AP examines Merck vaccine lobbying efforts
Merck has been quietly lobbying through a women’s advocacy group to pass state laws requiring girls to get its HPV vaccine Gardasil, the Associated Press reports.
Merck has funneled money through Women in Government, an advocacy group made up of female state legislators around the country, according to the report.
A top official from Merck’s vaccine division sits on the business council of Women in Government, whose members have introduced many of the bills around the country proposing required vaccination for schoolgirls.
At least 18 states are debating whether to require the vaccine for girls as young as 11 or 12. A Michigan bill was narrowly defeated last month. Most have opt-out clauses for parents.
Merck would not say how much the company is spending on lobbyists or how much it has donated to Women in Government. A company spokesperson told the AP, “We disclosed the fact that we provide funding to this organization. We're not in any way trying to obscure that.”
While this method of lobbying is common in state government, some conservative groups take issue. “It’s corrupt as far as I’m concerned,” said Cathie Adams, president of the conservative watchdog group Texas Eagle Forum.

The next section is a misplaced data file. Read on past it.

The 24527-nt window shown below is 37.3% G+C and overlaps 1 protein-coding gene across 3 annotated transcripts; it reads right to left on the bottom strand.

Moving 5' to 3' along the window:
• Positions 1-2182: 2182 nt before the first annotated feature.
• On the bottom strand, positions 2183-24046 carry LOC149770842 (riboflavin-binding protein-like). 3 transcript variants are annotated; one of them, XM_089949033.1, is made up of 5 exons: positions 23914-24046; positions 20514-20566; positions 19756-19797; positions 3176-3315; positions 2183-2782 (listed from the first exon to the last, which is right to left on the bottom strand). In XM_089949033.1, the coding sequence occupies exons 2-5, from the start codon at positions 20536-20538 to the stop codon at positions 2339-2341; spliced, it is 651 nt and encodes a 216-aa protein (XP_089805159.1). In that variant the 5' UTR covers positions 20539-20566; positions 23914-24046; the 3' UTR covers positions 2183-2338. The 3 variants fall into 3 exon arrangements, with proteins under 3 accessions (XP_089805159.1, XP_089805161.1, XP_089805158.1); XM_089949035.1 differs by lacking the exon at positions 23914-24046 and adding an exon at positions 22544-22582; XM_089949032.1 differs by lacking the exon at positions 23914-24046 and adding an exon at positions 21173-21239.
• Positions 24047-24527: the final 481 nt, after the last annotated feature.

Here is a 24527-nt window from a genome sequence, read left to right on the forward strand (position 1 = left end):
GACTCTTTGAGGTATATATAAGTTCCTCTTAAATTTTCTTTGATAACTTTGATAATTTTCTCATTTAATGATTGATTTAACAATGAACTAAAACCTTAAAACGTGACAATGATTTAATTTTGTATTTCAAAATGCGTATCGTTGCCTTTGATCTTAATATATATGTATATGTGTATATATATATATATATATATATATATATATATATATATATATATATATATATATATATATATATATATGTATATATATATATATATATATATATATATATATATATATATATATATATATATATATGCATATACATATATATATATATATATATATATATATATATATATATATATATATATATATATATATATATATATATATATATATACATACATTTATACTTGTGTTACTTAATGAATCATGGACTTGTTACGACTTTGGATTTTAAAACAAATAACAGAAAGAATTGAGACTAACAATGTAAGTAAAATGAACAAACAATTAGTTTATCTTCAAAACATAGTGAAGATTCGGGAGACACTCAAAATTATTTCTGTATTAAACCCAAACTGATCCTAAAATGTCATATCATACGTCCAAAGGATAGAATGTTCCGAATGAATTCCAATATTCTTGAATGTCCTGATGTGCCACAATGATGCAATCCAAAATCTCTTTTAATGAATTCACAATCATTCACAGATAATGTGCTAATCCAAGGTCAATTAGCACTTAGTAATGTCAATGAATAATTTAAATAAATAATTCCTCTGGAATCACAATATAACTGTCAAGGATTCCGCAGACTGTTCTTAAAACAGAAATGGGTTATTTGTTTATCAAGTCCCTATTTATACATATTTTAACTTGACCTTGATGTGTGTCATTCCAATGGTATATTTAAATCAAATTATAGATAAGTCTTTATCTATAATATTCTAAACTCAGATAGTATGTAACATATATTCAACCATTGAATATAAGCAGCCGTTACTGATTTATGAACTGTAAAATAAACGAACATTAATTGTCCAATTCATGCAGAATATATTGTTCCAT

In Texas, where mandatory vaccination will be a tough sell, Merck has doubled its spending on lobbyists in this year, to between $150,000 and $250,000, the AP wrote. The company also hired as a lobbyist a former chief of staff for Republican Gov. Rick Perry.
Merck stands to make billions in sales if Gardasil, which costs $360 for the three-shot regimen, becomes mandatory across the country. Most insurance companies now cover the vaccine.
Approved by the FDA in June, Gardasil protects girls and women against strains of the human papillomavirus, or HPV, that are responsible for most cases of cervical cancer. A government advisory panel has recommended that all girls get the shots at 11 and 12, before they are likely to be sexually active. It has been shown to have no serious side effects.